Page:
Why aren't honeybees too inbred?
Honeybees live in colonies that consist of one Queen, the only fertile female, and a bunch of very closely related worker bees. But with only one mom per colony, why don't honeybee colonies suffer from inbreeding?
According to science, there are two reasons.
One is through polyandry. The Queen bee "mates with a score of drones and uses their sperm to fertilize the eggs randomly so that workers often have different fathers," Science Daily explains. "The second is through extremely high rates of recombination. Recombination, or crossing-over, occurs when sperm and egg cells are formed and segments of each chromosome pair are interchanged. This variance plays a crucial role in the maintenance of genetic variation."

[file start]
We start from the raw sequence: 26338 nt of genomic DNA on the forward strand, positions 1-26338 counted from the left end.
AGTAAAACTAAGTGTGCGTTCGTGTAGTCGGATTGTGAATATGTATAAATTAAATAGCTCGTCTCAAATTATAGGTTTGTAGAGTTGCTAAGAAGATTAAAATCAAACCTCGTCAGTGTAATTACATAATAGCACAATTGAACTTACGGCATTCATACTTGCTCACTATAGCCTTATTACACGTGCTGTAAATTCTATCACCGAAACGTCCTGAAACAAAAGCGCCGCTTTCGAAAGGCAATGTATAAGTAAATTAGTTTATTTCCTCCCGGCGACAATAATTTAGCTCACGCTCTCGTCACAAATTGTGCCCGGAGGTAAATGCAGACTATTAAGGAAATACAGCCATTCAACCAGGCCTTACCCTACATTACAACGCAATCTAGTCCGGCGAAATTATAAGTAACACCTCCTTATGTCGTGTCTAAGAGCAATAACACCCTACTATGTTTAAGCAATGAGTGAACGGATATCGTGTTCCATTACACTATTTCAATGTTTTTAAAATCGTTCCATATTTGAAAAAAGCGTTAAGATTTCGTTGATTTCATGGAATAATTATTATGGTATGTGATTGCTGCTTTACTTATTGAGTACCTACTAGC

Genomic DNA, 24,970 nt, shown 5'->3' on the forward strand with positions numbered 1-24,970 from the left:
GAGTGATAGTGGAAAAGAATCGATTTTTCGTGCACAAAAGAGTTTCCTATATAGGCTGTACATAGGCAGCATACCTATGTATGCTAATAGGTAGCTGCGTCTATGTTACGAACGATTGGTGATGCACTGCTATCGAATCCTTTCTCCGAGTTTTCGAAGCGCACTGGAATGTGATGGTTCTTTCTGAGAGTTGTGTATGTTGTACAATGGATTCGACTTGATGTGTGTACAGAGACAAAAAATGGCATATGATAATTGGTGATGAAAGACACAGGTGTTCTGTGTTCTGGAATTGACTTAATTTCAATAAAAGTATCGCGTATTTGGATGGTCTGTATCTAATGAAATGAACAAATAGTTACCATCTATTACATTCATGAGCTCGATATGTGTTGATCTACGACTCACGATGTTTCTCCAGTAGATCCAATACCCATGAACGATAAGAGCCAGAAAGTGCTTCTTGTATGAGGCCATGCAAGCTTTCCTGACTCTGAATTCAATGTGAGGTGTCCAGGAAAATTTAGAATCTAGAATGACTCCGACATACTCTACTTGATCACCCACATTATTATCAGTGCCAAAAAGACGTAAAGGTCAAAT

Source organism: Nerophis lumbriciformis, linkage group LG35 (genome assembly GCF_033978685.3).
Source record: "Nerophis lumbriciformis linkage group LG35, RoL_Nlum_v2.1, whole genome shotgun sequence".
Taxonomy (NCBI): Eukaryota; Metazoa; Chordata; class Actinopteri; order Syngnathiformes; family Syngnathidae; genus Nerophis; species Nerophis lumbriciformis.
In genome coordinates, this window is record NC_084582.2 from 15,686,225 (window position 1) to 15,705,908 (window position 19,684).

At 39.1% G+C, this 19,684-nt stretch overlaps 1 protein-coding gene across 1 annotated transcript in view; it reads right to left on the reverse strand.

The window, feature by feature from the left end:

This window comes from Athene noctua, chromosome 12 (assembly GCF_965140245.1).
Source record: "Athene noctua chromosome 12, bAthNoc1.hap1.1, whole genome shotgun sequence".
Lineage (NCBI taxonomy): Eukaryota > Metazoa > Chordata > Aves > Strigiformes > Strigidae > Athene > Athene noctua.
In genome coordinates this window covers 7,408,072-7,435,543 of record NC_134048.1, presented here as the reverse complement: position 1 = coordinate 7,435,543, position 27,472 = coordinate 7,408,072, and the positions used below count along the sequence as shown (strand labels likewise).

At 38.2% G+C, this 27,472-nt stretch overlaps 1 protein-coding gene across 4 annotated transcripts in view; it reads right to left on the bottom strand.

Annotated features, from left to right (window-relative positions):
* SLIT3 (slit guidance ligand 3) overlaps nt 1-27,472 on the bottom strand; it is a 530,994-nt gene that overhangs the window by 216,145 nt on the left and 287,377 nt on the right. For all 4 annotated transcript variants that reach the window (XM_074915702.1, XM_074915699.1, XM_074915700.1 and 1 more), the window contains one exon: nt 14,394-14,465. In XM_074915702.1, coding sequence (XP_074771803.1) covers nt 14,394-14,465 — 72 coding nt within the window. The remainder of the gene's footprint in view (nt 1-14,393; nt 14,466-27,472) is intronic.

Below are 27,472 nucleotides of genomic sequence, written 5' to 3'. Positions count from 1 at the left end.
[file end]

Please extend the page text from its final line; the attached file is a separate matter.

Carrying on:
The researchers have found that recombination occurs in honeybees at a higher rate than any other measured animal and twenty times higher than in humans.
The colony needs to be genetically diverse so that the workforce is able to perform a diverse set of tasks. The colony can't be too susceptible to disease. And recombination promotes favorable gene variants. But it can also promote harmful mutations. Over long periods of time, extreme recombination rates can deteriorate the gene pool. The honeybee just can't catch a break.